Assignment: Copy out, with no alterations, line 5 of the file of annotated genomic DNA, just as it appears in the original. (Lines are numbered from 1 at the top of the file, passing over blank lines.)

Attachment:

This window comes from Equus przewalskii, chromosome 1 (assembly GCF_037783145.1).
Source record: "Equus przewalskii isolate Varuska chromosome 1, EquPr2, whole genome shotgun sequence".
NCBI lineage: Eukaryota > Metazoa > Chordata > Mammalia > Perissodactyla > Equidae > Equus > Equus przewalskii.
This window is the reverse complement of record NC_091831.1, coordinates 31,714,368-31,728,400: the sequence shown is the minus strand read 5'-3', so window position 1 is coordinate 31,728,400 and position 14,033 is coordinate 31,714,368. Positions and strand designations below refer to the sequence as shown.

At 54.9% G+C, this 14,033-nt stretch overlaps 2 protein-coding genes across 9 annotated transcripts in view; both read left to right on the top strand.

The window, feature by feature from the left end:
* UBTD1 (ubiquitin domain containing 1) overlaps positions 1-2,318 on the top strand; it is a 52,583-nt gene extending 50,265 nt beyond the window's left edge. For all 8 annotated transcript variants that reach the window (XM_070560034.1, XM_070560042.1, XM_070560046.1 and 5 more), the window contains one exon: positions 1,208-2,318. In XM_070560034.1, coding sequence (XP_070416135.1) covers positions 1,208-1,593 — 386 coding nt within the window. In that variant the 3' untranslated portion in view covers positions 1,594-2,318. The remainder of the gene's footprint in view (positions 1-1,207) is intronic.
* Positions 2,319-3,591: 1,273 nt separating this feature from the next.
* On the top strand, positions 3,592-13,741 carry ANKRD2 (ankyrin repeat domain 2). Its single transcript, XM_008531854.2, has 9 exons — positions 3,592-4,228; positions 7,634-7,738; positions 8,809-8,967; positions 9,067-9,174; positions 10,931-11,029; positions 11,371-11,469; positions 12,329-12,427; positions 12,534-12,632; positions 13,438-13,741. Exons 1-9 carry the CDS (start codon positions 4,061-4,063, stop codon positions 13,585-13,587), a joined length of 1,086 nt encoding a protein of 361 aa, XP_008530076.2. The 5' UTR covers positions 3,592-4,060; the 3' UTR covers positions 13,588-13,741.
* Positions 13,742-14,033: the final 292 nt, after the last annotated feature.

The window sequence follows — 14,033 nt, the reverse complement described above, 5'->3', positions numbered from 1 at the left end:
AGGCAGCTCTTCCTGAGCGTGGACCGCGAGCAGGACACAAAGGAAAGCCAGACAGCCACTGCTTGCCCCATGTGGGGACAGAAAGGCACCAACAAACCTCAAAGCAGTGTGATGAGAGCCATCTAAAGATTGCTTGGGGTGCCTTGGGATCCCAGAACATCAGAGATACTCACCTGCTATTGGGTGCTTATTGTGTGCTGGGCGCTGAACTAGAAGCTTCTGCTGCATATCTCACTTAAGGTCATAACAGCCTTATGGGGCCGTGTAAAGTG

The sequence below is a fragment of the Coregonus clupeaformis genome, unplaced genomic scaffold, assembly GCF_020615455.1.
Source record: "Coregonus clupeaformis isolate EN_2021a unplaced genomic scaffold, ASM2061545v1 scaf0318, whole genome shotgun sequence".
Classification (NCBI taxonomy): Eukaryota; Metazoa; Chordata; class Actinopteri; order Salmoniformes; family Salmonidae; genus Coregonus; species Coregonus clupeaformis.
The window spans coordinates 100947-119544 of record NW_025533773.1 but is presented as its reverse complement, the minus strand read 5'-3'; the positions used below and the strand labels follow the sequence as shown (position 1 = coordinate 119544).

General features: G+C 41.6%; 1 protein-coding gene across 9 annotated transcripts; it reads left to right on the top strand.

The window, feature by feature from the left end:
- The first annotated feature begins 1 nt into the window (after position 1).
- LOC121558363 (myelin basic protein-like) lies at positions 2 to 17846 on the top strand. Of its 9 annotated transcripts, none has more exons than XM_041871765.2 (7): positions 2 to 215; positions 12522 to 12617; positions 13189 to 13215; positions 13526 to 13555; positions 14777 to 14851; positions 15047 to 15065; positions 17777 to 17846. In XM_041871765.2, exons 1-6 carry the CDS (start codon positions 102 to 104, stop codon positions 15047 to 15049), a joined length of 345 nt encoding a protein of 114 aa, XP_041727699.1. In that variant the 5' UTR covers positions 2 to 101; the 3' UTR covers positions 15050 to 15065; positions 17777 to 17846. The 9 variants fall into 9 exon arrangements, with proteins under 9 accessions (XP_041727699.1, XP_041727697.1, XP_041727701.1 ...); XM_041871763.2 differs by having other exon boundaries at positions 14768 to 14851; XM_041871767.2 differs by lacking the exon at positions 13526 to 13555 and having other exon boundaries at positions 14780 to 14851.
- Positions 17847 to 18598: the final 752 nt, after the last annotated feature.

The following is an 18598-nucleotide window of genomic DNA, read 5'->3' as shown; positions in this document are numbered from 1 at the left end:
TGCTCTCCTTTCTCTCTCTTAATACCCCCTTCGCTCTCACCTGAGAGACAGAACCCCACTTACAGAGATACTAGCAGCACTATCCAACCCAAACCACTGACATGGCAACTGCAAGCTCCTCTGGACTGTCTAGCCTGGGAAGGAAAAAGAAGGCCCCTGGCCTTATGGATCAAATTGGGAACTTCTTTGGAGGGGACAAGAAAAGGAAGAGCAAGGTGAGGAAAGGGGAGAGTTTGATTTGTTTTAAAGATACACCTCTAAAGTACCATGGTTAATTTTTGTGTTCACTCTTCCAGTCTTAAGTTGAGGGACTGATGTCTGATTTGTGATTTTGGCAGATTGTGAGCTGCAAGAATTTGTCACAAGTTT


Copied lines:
At 54.9% G+C, this 14,033-nt stretch overlaps 2 protein-coding genes across 9 annotated transcripts in view; both read left to right on the top strand.